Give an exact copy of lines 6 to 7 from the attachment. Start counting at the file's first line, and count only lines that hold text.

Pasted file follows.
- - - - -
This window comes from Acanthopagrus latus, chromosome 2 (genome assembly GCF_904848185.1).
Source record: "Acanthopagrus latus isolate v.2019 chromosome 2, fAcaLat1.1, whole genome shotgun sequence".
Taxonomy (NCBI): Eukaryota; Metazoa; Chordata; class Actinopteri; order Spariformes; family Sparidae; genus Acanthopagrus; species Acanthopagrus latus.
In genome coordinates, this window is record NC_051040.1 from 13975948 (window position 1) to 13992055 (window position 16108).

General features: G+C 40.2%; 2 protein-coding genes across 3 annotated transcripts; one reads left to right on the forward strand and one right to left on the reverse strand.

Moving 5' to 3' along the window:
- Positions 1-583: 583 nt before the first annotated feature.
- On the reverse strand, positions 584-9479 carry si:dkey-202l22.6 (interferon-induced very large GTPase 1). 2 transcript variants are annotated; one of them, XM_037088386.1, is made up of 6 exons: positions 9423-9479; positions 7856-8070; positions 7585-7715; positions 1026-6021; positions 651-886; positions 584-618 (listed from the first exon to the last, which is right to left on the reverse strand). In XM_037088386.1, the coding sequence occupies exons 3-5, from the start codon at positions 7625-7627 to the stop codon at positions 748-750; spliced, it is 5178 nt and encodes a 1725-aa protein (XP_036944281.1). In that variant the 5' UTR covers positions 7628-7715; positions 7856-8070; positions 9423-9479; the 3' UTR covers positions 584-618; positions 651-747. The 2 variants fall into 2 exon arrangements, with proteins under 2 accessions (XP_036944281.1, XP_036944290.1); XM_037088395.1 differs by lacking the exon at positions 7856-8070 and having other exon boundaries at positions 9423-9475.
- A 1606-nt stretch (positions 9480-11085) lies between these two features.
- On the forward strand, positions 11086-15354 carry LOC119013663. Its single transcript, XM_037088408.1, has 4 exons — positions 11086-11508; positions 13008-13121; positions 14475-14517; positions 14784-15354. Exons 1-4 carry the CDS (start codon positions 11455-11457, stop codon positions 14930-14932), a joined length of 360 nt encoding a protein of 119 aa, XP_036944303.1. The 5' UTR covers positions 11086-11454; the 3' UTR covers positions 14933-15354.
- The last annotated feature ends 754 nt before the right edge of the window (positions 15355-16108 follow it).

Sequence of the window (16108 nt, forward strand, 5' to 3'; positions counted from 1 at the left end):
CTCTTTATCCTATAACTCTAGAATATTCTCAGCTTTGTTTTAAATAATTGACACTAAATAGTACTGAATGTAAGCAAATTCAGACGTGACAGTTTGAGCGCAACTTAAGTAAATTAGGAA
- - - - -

Moving 5' to 3' along the window:
- Positions 1-583: 583 nt before the first annotated feature.